The only defense the public has in court is their word, audio, and video. Removing their only defense against the word of a police officer is completely outrageous. You can call them the paparazzi, another walking camera, a P.I. in disguise… or you can realize these are people that are genuinely afraid and are utilizing the only tool at their disposal.
Congrats and thank you to whomever took the video… Maybe the police will act different if they know people are watching and they are being recorded. Highly doubtful
...as there is no agency watching them.

Up 50 Down 10

Stephan on Mar 18, 2017 at 4:36 pm

@concerned
Yes, I commented before I seen the videos. I had read her account and it seemed he was on the bottom when he threw the punch. But when I watched the videos the punch I seen he was on top.

As far as your question as to since when it was ok for a cop to punch someone. While I think the better question is since when is it ok to fight with the police? But since you brought it up...it has never been illegal under proper circumstances for a police officer to punch someone fighting with them. It is allowed.
I have since watched both videos seemingly available. Including what appeared to be the first contact. He didn't seem to be woken up in a violent manner as suggests. And he (from my view of what I seen so far) started and escalated it to a fight.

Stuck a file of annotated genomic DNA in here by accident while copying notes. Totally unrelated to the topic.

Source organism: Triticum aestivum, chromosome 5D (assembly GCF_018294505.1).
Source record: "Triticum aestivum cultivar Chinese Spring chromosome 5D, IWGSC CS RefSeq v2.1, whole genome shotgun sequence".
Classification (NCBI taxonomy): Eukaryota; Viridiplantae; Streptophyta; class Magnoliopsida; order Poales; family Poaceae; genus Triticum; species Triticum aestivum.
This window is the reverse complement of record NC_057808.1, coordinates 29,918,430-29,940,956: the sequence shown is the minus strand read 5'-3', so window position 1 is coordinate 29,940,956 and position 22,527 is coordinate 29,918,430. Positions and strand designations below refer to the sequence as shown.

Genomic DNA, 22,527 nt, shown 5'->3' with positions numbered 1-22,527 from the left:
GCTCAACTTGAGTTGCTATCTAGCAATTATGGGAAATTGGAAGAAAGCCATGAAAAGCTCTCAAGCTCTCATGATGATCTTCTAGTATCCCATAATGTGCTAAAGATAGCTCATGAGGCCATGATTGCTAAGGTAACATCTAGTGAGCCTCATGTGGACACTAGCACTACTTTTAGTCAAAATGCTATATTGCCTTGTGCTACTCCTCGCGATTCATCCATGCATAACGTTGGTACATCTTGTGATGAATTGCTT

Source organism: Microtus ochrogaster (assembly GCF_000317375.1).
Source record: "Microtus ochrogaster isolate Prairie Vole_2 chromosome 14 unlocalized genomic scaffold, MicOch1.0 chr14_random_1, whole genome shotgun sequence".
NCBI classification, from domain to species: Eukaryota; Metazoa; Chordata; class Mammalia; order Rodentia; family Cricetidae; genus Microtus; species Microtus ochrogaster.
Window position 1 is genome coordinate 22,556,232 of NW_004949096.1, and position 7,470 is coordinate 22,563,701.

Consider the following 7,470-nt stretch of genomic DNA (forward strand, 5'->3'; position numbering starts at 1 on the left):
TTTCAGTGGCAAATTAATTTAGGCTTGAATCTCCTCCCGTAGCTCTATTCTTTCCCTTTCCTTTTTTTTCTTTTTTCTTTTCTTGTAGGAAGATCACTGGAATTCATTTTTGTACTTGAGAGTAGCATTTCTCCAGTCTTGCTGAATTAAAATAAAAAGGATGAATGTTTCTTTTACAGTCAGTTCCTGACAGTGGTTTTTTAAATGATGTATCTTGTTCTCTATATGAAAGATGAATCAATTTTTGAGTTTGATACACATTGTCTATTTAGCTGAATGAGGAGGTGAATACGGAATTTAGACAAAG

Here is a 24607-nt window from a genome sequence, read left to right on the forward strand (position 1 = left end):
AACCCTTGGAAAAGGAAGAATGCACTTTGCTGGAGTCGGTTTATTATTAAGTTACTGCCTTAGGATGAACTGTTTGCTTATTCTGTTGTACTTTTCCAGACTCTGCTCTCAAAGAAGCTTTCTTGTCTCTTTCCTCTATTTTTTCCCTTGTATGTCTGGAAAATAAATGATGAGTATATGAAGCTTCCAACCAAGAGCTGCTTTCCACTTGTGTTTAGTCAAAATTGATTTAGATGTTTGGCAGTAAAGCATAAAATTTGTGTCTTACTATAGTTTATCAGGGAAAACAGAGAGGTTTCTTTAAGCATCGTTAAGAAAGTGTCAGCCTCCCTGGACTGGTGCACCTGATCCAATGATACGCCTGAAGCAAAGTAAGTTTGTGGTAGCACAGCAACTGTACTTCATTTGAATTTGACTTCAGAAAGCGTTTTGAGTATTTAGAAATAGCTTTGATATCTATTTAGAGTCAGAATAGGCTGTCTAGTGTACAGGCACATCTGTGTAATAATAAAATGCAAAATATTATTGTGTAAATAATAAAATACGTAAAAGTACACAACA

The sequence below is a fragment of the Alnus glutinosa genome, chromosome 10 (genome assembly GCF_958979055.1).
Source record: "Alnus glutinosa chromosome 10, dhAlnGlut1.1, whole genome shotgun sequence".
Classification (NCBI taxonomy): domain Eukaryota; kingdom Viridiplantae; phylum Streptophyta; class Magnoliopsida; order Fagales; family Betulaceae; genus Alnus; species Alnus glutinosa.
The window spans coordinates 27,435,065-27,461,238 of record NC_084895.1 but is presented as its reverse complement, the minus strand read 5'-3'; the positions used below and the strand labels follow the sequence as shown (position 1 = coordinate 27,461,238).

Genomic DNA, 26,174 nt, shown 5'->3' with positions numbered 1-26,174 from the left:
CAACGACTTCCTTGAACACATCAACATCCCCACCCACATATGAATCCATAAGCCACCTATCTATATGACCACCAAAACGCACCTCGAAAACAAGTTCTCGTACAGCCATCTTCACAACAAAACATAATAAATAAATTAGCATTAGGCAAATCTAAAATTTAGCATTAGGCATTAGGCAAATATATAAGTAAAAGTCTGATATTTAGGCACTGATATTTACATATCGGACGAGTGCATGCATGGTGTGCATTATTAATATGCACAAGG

Bottom line....it is ALWAYS an option to stop fighting with the police. However it is NEVER an option for the police to stop arresting someone and leave.
I find it interesting that people seem to think that because police spend time in training that it gives them super powers of negotiation and that every violent person can be talked down. Or their training makes them ninjas in combat or something. Any of you ever tried putting handcuffs on someone that doesn't want to wear them? I haven't but it doesn't look like fun...or look easy. These people are human just like you and I, just they deal with what we don't want to as a society.

To ms carpenter...yes he wanted or found a warm place to sleep. More so to pass out in a public family restaurant. Where do you think the police were going to take him?? A place for him to sleep which wasn't a family restaurant.

Up 58 Down 12

Joe on Mar 18, 2017 at 4:19 pm

Thank you to the police officers who keep us safe. We really appreciate it.

Up 43 Down 13

ProScience Greenie on Mar 18, 2017 at 3:03 pm

Sometimes cops cross the line and too often get away with it so we must be vigilant. However that was not the case here. The cops were familiar with the passed out person meaning that he was familiar with the cops and had amble opportunity to get up and get out on his own with them. He was after all passed out in a BBQ joint. As far as the wrestling and punches goes, with the amount of needles and crazy hard drugs out there I'd be punching someone to get them off me.

The paramedic needs to be taken aside and reminded that there is nothing wrong with the public videoing such action. Some may disagree but we need that. Accountability is a good thing. It is our right as the police and all public servants work for us not the other way around.